"It wasn't much, but it was better than a bottle across the face."
But a bottle across the face is what sometimes private eye Ken Sligo gets as "Blondes, Blondes, Blondes!" opens. With demand nonexistent for his sleuthing skills, he's taken a job as a doorman on Baltimore's Block, a seedy row of nightclubs and strip joints.
That's when his old pal Tommy Phelps shows up. Tommy stole Ken's girl Ginger when Ken shipped out for WWII. Now Tommy thinks that Ken has turned the tables, and recruits an emtpy beer to get even.
Ken manages to talk some sense into him before any real harm is done and ends up agreeing to find out where Ginger is. With Tommy unable to find work due to his war wounds she had taken a job as a bar girl at The Alley, still on the Block but on an even dingier side street.
Complicating the situation is the arrival of a rich Cuban and his entourage, their yacht docked in Baltimore's harbor. The new arrivals seem intent on taking in the local sights and have enough pull to get into the Block's segregated nightclubs. They have plenty of money and influence - what are they using it for?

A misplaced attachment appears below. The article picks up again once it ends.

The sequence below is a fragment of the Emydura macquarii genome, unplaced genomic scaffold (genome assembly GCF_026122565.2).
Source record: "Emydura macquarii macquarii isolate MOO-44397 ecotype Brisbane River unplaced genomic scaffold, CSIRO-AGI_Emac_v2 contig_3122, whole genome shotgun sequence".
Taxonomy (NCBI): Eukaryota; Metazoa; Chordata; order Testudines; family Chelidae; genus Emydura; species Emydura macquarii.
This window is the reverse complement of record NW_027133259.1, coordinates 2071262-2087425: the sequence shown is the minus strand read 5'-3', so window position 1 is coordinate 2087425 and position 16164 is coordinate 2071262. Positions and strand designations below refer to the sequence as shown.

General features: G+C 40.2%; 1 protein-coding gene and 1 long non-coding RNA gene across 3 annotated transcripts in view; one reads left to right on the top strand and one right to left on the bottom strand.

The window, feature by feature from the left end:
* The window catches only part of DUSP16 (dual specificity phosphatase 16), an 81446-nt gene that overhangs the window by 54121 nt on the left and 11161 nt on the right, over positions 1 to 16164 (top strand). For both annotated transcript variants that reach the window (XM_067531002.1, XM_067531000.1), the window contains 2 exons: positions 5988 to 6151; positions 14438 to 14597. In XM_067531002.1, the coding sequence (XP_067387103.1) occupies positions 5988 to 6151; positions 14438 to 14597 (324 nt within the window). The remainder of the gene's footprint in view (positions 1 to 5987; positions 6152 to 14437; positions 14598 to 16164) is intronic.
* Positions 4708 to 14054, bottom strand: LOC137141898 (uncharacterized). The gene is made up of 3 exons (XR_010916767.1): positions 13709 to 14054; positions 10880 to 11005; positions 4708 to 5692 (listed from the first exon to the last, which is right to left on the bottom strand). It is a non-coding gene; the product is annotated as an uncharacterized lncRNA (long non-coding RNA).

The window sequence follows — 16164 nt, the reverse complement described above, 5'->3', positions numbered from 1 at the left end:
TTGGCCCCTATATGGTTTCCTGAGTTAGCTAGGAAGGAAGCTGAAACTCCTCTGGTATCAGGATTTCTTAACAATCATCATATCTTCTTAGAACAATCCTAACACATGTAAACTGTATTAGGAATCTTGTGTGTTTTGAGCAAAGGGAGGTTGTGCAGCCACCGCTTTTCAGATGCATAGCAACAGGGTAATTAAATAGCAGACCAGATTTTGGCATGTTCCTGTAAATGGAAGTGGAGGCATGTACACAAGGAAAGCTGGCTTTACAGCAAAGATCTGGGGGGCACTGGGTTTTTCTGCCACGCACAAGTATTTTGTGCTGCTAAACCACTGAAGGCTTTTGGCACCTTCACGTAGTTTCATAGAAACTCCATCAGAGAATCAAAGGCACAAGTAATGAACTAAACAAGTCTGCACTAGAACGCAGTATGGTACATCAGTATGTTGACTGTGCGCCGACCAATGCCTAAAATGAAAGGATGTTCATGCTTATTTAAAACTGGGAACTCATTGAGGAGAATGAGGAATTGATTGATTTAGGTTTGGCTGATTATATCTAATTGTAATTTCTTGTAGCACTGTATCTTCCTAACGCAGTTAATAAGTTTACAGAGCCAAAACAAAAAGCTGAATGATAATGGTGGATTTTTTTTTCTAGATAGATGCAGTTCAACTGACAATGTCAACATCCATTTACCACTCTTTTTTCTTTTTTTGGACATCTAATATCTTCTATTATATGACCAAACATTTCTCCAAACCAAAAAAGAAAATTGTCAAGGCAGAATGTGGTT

The second Ken Sligo story from Jack Bludis (after 2001's "New Kid on the Block") doesn't have the same narrative drive that marks much of Bludis' work. The plot seems unfocused; it's hard to get a sense of where the story is going. In his story notes, Bludis reveals that this story started life as a novel, and the cast of characters might be better served at a higher word count.
Still, it's a Jack Bludis story, so it's well written, with good period detail and local color. Though this is not my favorite Bludis, if you've liked his other work you'll like this one, too.